The thing is, Bellesiles’ fabrication was so blatant that other historians soon began to find what I did. On Dec. 13, 2002, Bellesiles’ Bancroft Prize was revoked by the Columbia University Board of Trustees. Bellesiles would also lose his teaching position.
At the time, I argued that the reason why historians swallowed Arming America’s preposterous claims so readily was that its narrative fit into their political worldview so well. Arming America created a system of thought so comfortable for the vast majority of historians that they didn’t even pause to consider the possibility that something wasn’t right.
After the deceit became too clear to ignore, the historian Garry Wills, who had positively reviewed Arming America for The New York Times, said in a 2005 interview on C-SPAN: “I was took. The book is a fraud.”
Tellingly, the gun-control promoting researchers and so-called historians have not learned the obvious lesson from this fakery.
Today’s Gun-Control “Experts”
The U.S. Supreme Court’s New York State Rifle & Pistol Association v. Bruen (2022) decision requires the Second Amendment to be interpreted based on the historical tradition of arms ownership. A few states have responded to this much-needed historical check like some states had responded to the 1954 Supreme Court ruling against the segregation of public schools. In sum, the segregated states wrote new laws in the hopes of evading the ban. Just like those segregationists, the state officials who want more gun-control laws have been writing new legislation to try to get around the Bruen decision.
Meanwhile, pro-freedom groups and others have used the Bruen decision to challenge many of these new laws, usually in federal courts. These lawsuits have created a demand for expert witnesses from both sides.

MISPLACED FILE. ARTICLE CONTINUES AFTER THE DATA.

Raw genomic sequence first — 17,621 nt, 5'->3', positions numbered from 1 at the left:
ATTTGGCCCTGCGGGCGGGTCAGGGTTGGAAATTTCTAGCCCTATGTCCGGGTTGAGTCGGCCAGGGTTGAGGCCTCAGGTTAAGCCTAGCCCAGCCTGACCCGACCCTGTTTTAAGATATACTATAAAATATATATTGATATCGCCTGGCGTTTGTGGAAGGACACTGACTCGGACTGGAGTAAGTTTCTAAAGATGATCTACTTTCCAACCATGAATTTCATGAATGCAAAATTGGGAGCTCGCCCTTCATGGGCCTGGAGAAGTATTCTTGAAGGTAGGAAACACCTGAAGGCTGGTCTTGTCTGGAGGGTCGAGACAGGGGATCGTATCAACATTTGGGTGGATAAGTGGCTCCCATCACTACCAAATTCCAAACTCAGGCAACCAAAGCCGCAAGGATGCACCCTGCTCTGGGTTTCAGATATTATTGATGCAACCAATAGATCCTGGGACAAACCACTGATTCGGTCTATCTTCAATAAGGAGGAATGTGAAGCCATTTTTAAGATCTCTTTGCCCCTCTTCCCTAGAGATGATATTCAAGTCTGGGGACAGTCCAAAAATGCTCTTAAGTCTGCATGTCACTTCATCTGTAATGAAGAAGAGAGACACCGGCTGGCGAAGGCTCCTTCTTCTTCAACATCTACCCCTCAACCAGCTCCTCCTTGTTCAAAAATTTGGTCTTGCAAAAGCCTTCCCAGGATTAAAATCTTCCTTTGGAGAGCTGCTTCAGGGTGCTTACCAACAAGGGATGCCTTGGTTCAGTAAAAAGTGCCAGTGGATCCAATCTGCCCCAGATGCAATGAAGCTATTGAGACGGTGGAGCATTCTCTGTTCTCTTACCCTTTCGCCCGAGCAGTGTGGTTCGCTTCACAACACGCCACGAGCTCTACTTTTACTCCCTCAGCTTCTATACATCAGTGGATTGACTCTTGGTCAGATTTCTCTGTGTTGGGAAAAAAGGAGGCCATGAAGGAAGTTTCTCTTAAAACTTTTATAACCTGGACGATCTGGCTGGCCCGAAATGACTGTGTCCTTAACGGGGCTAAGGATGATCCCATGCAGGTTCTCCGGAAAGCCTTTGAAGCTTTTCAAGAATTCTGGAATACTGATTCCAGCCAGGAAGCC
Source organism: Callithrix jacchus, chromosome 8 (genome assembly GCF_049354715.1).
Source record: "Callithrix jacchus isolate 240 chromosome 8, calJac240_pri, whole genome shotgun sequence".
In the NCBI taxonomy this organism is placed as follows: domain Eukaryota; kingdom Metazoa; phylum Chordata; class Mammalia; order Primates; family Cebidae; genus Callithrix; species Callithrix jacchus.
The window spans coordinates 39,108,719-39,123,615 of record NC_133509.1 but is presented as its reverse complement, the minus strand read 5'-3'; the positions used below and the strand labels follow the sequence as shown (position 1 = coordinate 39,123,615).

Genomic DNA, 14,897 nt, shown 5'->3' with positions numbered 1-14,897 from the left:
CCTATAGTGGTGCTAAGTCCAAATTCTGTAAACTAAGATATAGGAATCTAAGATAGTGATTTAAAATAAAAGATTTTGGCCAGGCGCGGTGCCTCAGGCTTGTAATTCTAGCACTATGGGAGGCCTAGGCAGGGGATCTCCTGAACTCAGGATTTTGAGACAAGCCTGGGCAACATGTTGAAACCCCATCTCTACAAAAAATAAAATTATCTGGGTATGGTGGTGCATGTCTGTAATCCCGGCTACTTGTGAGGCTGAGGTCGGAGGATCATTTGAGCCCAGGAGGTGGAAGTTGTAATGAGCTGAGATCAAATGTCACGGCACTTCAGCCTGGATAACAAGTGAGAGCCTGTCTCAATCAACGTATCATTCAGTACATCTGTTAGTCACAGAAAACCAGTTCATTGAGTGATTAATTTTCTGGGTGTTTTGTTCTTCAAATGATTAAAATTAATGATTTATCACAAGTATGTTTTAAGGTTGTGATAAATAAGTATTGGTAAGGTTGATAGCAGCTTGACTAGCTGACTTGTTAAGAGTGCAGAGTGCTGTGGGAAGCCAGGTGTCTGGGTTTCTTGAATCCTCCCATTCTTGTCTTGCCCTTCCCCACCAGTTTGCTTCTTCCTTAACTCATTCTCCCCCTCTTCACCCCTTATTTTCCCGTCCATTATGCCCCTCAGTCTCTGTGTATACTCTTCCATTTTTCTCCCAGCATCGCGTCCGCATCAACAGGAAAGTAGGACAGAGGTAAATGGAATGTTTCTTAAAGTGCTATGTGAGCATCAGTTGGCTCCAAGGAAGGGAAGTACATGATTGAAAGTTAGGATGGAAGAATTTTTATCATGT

Expert witnesses testify about various facts relevant to the case before the court. On the side of the gun-control proponents, these experts are often paid by the federal, state or local governments. On the side of freedom, these expert witnesses are usually paid by people who are injured by these new laws or by Second Amendment-supporting organizations. The government experts often get paid very well, as government resources are taxpayer deep.
When the freedom side challenged Hawaii’s large-capacity pistol magazine ban, for example, the state paid professor Saul Cornell “at an hourly rate of $750 for reviewing materials, writing, research, participating in meetings and preparing reports; $1,000 per hour for depositions and court appearances; and an additional $500 per day for travel time.” This, again, is taxpayer money.
So just what are these experts swearing to under oath? For most of them, they make claims about history. What I’ve heard them say would be comical if federal judges did not take them so seriously. One of the more ridiculous examples is from a deposition (which is a sworn statement made before a trial) of Brennan N. Rivas, Ph.D., in the Oregon Measure 114 case: